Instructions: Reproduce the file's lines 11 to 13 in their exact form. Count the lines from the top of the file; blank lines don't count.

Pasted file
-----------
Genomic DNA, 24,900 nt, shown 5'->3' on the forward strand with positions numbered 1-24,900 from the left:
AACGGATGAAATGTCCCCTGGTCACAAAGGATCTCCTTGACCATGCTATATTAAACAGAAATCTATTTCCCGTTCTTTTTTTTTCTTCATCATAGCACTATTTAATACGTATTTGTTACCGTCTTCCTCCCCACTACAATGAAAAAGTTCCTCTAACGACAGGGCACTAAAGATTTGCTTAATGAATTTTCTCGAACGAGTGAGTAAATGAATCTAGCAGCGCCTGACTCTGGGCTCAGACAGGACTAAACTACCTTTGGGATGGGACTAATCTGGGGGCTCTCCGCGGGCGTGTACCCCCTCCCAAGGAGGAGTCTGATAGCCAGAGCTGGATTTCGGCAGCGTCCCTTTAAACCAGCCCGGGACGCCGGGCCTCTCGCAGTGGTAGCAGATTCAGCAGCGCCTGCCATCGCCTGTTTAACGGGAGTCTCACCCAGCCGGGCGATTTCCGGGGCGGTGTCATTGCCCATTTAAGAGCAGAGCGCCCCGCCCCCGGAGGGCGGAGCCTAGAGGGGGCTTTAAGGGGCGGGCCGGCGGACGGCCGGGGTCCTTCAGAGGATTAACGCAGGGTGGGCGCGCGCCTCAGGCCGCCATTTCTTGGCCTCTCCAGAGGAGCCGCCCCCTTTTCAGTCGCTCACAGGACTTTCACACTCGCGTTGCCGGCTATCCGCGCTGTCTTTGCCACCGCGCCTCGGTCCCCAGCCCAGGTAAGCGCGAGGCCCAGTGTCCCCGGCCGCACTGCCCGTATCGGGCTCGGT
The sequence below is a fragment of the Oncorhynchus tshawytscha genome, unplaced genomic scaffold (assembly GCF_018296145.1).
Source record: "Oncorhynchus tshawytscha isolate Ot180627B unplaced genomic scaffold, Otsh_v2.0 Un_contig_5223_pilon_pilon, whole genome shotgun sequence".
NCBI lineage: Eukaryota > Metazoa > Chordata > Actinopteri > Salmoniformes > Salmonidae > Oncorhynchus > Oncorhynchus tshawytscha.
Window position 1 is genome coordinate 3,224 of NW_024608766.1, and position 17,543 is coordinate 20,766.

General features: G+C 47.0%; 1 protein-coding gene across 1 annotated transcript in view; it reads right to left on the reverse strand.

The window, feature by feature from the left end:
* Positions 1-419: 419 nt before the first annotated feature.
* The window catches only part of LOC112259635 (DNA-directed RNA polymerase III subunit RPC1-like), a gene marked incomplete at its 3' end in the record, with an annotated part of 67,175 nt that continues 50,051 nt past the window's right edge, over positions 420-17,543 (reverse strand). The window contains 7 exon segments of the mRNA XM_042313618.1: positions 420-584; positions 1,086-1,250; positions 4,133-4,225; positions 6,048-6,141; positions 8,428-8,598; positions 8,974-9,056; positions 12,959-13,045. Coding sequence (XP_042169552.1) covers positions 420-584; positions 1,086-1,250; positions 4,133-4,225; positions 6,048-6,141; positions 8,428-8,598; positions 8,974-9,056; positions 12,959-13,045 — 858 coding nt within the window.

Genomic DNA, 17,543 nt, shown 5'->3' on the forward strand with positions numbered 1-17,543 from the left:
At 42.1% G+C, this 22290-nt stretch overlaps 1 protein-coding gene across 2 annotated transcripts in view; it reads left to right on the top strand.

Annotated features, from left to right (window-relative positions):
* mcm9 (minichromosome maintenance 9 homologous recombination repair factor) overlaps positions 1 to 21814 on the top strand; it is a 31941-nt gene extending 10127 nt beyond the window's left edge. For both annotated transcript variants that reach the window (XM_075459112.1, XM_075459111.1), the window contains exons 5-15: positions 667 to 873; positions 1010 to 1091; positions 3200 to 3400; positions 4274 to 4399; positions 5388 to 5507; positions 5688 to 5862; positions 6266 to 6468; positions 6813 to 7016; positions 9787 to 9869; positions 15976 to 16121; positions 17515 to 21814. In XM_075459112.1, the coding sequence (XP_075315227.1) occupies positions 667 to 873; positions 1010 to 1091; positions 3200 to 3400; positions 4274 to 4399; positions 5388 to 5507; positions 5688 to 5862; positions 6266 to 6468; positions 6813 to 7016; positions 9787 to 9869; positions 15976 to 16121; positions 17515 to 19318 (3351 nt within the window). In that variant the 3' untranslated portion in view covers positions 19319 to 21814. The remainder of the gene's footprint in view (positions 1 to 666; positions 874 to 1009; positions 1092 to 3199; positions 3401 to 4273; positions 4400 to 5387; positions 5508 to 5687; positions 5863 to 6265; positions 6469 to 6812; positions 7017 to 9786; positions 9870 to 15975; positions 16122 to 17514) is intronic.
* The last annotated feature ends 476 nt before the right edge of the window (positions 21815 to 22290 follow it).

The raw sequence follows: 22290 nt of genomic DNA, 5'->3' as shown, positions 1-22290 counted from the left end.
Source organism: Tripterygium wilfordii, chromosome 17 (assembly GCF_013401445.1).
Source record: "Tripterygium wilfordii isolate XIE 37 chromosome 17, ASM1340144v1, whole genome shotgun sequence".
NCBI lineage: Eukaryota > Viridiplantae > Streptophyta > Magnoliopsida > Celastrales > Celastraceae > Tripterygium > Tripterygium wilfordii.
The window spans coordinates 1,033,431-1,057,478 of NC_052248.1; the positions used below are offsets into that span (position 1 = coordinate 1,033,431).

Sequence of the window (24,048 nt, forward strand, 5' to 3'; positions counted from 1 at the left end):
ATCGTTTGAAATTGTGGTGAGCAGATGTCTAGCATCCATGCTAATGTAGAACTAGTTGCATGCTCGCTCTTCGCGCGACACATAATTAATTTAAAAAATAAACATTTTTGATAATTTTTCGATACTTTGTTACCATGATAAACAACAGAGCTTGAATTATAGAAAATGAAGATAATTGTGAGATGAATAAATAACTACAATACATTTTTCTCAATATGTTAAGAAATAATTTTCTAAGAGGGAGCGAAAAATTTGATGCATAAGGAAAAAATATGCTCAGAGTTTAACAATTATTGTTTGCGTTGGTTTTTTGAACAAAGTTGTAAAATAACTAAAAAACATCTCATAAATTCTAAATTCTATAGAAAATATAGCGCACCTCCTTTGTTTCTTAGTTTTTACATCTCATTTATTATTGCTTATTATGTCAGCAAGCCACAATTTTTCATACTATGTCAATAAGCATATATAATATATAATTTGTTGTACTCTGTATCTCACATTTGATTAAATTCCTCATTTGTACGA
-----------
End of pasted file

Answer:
Genomic DNA, 17,543 nt, shown 5'->3' on the forward strand with positions numbered 1-17,543 from the left:
At 42.1% G+C, this 22290-nt stretch overlaps 1 protein-coding gene across 2 annotated transcripts in view; it reads left to right on the top strand.

Annotated features, from left to right (window-relative positions):